Bare Branches7 min read

How Singles Day in China forgot its origins – Alec Ash

Every November 11th, while Brits wear poppies to remember the dead of WWI, the China news cycle rotates back around to Singles Day or ‘Double Eleven’: the online shopping bonanza, Black Friday on acid, pioneered by e-commerce company Alibaba. Last year, over $30 billion worth of goods were sold in 24 hours, and the early hours of this year’s discounts (sales start at midnight) are already 32% higher. But Singles Day hasn’t always been about sales. The only figure worth crunching when it started was the loneliest number, number one.

In 1993, the story goes, four Nanjing University students were slouching on their dorm bunkbeds, slurping instant noodles, drinking beer, chain-smoking and complaining that the ladies weren’t falling over each other to get at them. They were ‘bare branches’, they grumbled, using a word for single men, guanggun, that still carried stigma. “From today,” one of them said, pleased by the recurring bare branch of the number one in that day’s date, “November 11th will be called Singles Day.”

Whether there’s any truth to this origin myth or not, the idea stuck. What started as an in-joke became a self-mocking campus tradition, embraced by girlfriendless students who were fed up with sleeping alone while love birds around them rubbed it in. Going home for Chinese new year, their parents would repeatedly ask them when they would find a partner; on Singles Day, they could cast off the pressure and celebrate their singlehood. When those first students graduated and found work, the concept spread. Soon it became an excuse for old friends to get together once a year to talk about jobs, property prices and why the women still weren’t biting.

Little by little, people came to see the mock-festival as an opportunity to try and shed their single status. Speed-dating events sprouted in cities. Bars and clubs advertised special deals for the night. Singles Day became the chance to tell a girl you had a crush on that you liked her, or to propose to your partner. The number of couples registering to be married leapt every 11 November. It was called tuoguang, ‘shedding your bare branchness’, but the phrase had a double entendre of ‘strip naked’ – which only partially explains why some singles marked the day with the more eccentric tradition of going for a group run, bark naked.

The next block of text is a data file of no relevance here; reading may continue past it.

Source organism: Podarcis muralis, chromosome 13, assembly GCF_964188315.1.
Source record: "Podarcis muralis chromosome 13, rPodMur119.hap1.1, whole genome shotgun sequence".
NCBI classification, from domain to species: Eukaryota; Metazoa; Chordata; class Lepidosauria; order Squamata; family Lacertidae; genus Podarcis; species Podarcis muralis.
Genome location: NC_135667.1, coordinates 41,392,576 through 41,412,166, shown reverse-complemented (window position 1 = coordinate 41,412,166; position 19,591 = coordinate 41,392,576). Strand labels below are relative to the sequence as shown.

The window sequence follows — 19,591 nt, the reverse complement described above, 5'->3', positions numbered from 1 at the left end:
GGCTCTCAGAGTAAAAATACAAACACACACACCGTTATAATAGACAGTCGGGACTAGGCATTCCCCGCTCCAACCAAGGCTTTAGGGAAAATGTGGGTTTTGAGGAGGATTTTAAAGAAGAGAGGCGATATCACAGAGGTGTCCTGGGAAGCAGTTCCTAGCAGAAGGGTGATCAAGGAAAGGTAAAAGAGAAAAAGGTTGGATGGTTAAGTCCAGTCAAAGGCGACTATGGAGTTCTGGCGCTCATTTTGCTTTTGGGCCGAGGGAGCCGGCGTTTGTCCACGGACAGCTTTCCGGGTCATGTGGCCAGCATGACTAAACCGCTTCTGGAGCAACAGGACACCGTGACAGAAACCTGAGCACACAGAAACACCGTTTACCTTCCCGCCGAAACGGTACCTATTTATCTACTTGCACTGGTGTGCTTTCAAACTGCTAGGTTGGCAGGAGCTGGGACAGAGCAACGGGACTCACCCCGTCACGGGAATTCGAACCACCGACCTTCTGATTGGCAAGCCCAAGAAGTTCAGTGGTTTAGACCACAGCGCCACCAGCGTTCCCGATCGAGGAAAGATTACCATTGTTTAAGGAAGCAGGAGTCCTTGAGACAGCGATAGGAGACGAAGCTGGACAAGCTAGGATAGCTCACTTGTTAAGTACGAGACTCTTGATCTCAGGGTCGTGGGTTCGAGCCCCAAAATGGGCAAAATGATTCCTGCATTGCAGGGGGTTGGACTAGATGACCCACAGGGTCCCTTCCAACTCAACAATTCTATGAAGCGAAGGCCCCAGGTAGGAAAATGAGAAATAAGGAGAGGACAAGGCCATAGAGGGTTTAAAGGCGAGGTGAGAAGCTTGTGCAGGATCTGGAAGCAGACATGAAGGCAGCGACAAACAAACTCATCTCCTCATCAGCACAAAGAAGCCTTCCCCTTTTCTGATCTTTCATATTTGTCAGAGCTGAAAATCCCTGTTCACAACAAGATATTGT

One year flashmobs emerged on a Beijing city bus route marked number 11, organised on bulletin boards online. Participants were instructed to wear a turban and carry a stick, say “The weather is really nice” to anyone else in a turban and stay on until the end of the line, to the bewilderment of regular passengers. Fans of Japanese manga, adopting a more sinister joke from a comic book, called it ‘barbecue day’ and suggested that all couples should be burnt. Singles Day even had its own special food: four deep-fried crullers or youtiao, a breakfast snack, to represent the four number ones in the date, with a single dumpling in the middle for the dot: 11.11.

The festival of singlehood struck a chord with young Chinese, both men and women, who resented the traditional pressure to find a spouse in their twenties. (They are also mostly single in the other meaning of the word, given the one child family planning policy that began in 1980 and only ended in 2016.) In China there were not one but two Valentine’s days: a Chinese festival for lovers in the summer, qixi, as well as the newly popular Western import in February. Yet this was their day – invented by the young and for the young. Not for long.

In the late 2000s, Internet retail companies started to take an interest in Singles Day. November was a seasonal slump in sales between mid-autumn festival and Chinese New Year, and offine business had proved that the day was a useful sales gimmick. In 2009 Taobao, the eBay-like online store comprised of individual sellers, trialled a mass discount with participating retailers. The next year they marketed it hard, selling almost a billion yuan’s worth of discounted goods in twenty-four hours.